Ulster SFC: No way through for Armagh against Donegal


Armagh v Donegal

Sunday, Kingspan Breffni, 1.15pm

SATURDAY’S meeting of Donegal and Armagh is the perfect opportunity to demonstrate the gap, or lack thereof, of top Division One teams and Division One teams.

Next season Armagh will take their place in the top eight teams in the country but Kieran McGeeney’s side are still rank outsiders to cause a shock against the Tir Chonaill county in this weekend’s Ulster semi-final.

Since ‘Geezer’ took over in 2015, the following counties have earned promotion from Division Two, some more than once. Down, Roscommon, Tyrone, Cavan, Galway, Kildare, Meath, Donegal and Armagh.

In the same period, only Tyrone and Donegal from that group have made it to an All-Ireland semi-final – two counties, it must be noted, who were already considered members of that elite top group.

Throw in your Dublin, Kerry (even after the weekend) and Mayo – and possibly Galway – and you have a coalition with a very hard border around them.

Further proof comes in the championship performances of that top six since that 2015 season.

Dublin completed the five in-a-row and of the other five, their championship exits (including losses that saw them finish outside the top two in their ‘Super Eights’ group) have come at the hands of other ‘top six’ counties 24 times out of 27. Tipperary (2016 v Galway), Kildare (2018 v Mayo) and Cork (2020 v Kerry) are the three exceptions.

The Rebels will perhaps inspire McGeeney’s men. Their dramatic win against the Kingdom in lashing rain last weekend was, of course, a Division Three side defeating one of those so-called top Division One sides.

Rain seems to be viewed as a leveller and the forecast for Kingspan Breffni is also for precipitation, but if there is one team that has experience of playing in wet and windy conditions then it’s Donegal.

Declan Bonner’s side are likely to dominate possession so while much has been made of Armagh’s attack, their chance of a surprise success is likely to depend on how effective the defensive effort is.

Callum Cumiskey has played the sweeper role post lockdown, although injury curtailed his involvement against Derry. When he did come on, he was a bit sloppy with his tackling and those sort of mistakes simply can’t happen. He may not have played a minute post-lockdown, but McGeeney must surely be tempted by the unmatched experience that Brendan Donaghy can offer, and the Clonmore man’s inclusion would not necessarily mean Cumiskey’s exclusion.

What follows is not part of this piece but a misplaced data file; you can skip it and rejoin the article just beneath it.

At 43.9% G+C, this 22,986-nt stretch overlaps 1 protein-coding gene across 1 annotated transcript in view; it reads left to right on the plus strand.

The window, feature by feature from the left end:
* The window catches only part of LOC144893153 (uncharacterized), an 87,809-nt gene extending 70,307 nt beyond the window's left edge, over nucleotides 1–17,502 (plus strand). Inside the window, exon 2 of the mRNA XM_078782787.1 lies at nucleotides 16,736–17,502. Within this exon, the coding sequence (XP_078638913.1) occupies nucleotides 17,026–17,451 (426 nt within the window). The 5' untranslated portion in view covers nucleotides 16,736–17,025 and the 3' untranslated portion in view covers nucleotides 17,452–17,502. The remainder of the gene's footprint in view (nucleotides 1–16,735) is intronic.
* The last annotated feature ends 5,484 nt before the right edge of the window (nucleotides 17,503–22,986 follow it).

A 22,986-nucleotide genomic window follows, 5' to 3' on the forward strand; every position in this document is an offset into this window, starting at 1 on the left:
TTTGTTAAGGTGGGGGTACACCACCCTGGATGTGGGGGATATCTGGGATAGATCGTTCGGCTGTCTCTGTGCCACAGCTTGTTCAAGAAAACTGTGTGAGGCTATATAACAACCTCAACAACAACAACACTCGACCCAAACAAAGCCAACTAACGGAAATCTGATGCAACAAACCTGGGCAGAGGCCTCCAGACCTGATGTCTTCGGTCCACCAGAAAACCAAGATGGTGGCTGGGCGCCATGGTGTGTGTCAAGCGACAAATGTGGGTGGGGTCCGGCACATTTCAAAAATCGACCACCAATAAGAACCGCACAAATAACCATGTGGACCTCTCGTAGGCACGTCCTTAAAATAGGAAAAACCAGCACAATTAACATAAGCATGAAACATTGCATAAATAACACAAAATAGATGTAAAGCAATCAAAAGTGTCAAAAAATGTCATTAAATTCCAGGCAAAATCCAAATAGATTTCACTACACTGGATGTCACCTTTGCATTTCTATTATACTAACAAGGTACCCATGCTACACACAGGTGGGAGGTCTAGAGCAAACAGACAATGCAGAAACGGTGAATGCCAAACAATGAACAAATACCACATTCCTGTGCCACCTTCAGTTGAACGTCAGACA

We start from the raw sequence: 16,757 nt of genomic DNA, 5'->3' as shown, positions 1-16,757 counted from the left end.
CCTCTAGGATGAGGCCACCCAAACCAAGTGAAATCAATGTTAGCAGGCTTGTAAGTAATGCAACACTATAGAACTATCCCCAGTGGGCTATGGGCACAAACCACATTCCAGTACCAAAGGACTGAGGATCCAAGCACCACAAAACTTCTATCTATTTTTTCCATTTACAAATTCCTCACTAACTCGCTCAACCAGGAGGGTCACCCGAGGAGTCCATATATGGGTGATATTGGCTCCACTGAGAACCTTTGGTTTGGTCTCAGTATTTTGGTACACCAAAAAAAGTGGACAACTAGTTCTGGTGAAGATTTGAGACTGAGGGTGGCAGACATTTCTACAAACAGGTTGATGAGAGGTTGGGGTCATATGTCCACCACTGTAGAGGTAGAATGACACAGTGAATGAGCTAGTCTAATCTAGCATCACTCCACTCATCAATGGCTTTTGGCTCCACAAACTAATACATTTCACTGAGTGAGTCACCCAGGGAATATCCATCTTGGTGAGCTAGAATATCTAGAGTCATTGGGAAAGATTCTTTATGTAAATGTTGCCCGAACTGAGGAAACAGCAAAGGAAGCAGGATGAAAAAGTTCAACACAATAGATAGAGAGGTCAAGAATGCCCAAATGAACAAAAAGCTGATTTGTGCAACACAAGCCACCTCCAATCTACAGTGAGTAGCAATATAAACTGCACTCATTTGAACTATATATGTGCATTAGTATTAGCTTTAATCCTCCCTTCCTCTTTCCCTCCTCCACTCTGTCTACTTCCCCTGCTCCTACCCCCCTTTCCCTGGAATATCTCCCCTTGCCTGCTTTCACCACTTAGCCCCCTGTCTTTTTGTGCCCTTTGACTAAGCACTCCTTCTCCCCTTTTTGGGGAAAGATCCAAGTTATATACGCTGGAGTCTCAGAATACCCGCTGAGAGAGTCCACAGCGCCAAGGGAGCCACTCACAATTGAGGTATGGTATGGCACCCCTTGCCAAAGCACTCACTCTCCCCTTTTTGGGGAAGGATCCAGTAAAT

It’s not just Cumiskey that has been guilty of giving away soft frees, it is an issue that has crept back into the Armagh team as a whole – and the one thing that really infuriates their loyal supporter base. It has blighted their time under McGeeney, but they had made big improvements at the start of this season. They’ve lost that cleanness in the tackle and Derry scored 10 frees against them.

Donegal, by contrast, conceded just six frees in their defensive third against Tyrone, and that was on a day when keeping your feet planted to stand a man up proved massively difficult due to the rain.

There is more to come from Armagh from that quarter-final win. The O’Neill brothers, particularly Rian, were quiet by their extremely lofty standards, although when the game needed winning in the final 10 minutes both came to the fore.

Armagh also looked better in that period because Niall Grimley had come on and he caught three kicks around the centre. The Madden man’s fitness is crucial. Donegal won almost half of Tyrone’s kickouts and if Grimley isn’t there, it’s hard to see the likes of Michael Murphy, Hugh McFadden and co. not being the dominant party in the midfield battlefield.

Some observers felt that Murphy had a quiet day against Tyrone, but his second-half display was absolutely key to Donegal’s 1-13 to 1-11 win.

The Glenswilly man played almost as a half-back and while he was on the ball a lot less than usual, he put in a monster shift organising the defence, filling holes and tracking Tyrone runners through the middle channel. His bad miss in the 40th minute can be excused, as it’s very rare that he passes up a gift like that.

He wasn’t the only player to stand out in Ballybofey for Donegal.

Ciaran Thompson was one of just a few players who showed well against Kerry the week before, and he backed that up with another massive display. McFadden was another example of a player doing monster work and perhaps not getting the credit due.

Worries are few and far between for Bonner, but one area of concern is the full-back line. Jeaic Mac Ceallbhuí, who had been picking up Peter Harte mostly, was replaced after 24 minutes. Neil McGee was pulled at half-time due to injury and if he is absent then Armagh’s potent attack will smell blood.

Shaun Patton’s kick-outs haven’t be at their usual best post lockdown, but his restart that led to Michael Langan’s goal was superb with Tyrone caught out pushing too high.

Interestingly when Derry pushed up high on the Armagh kick-outs, Blaine Hughes – for the first time in county colours – attempted to bypass midfield altogether and hit Jamie Clarke or Rian O’Neill in space on the opposition 40-metre line.

Hughes will have a big say on proceedings. Donegal were very vocal as Niall Morgan took his kick-outs and the Carrickcruppen man can expect more of the same. He must keep calm.

That goes for the whole team, and McGeeney has a big task of getting the balance right between intensity and rashness.

It’s a line they have struggled to locate at times, but as their experience grows so should their ability to be smarter on the pitch.

At the end of the day though, Armagh may be a Division One team but Donegal are a top Division One team. The Tir Chonaill men should have five or six points to spare.

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